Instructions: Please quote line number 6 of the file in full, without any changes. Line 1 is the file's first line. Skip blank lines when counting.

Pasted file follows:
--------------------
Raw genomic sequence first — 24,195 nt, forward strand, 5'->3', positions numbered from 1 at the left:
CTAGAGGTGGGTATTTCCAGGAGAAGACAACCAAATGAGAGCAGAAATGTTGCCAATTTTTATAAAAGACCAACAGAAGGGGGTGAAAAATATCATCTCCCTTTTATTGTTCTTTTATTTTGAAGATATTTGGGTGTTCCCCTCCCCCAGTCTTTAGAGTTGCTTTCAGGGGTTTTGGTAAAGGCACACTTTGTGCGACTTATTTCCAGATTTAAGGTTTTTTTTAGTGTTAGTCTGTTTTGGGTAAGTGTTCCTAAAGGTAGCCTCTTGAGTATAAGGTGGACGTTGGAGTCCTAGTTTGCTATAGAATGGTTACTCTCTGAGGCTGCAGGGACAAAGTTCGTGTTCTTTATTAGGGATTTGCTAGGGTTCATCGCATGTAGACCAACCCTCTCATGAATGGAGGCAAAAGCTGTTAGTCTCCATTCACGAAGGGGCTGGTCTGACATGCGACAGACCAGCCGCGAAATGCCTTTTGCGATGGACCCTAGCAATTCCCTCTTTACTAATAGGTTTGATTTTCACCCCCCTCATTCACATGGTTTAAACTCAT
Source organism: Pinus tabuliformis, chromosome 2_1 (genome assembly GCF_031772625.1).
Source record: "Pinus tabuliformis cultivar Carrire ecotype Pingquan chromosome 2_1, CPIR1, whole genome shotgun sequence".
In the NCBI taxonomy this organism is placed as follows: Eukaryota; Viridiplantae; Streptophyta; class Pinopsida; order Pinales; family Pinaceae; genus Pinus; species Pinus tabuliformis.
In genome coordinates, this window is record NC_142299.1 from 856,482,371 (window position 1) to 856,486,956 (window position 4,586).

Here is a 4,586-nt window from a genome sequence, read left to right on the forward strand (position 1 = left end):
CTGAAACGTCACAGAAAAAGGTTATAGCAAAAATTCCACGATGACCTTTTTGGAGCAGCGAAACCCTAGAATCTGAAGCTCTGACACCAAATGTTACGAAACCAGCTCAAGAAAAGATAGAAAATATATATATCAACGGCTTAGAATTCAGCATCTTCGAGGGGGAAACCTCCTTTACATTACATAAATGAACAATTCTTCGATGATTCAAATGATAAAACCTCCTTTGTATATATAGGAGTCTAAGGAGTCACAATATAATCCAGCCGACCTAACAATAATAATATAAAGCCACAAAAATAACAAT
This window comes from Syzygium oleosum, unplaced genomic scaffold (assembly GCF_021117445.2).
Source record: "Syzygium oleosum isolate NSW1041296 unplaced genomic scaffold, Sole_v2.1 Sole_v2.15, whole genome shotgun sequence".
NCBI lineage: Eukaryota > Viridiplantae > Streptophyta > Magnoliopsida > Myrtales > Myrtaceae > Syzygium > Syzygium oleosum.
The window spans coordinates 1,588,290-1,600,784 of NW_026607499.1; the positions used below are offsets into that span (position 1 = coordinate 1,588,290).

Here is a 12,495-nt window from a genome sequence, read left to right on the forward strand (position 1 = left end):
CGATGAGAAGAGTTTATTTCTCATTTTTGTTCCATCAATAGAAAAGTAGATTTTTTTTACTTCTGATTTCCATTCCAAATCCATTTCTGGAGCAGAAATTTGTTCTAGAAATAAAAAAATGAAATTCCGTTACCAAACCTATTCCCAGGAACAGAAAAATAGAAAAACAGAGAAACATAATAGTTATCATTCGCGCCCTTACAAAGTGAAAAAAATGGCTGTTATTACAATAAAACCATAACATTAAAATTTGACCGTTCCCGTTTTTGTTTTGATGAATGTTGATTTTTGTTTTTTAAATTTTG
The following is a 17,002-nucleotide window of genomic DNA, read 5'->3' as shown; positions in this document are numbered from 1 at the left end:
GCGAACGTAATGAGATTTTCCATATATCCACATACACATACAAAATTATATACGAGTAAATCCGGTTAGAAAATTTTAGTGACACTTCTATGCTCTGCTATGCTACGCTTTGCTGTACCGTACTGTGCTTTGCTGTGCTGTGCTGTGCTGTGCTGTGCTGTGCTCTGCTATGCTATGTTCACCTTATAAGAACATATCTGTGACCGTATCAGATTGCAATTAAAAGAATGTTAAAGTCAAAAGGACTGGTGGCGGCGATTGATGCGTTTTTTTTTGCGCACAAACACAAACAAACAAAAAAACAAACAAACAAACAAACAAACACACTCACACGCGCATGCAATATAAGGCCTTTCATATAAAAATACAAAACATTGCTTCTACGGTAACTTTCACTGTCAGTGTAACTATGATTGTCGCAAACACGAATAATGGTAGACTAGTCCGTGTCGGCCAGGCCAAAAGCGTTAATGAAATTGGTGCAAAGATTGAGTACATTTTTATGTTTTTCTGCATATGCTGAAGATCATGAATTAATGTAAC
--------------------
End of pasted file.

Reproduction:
In genome coordinates, this window is record NC_142299.1 from 856,482,371 (window position 1) to 856,486,956 (window position 4,586).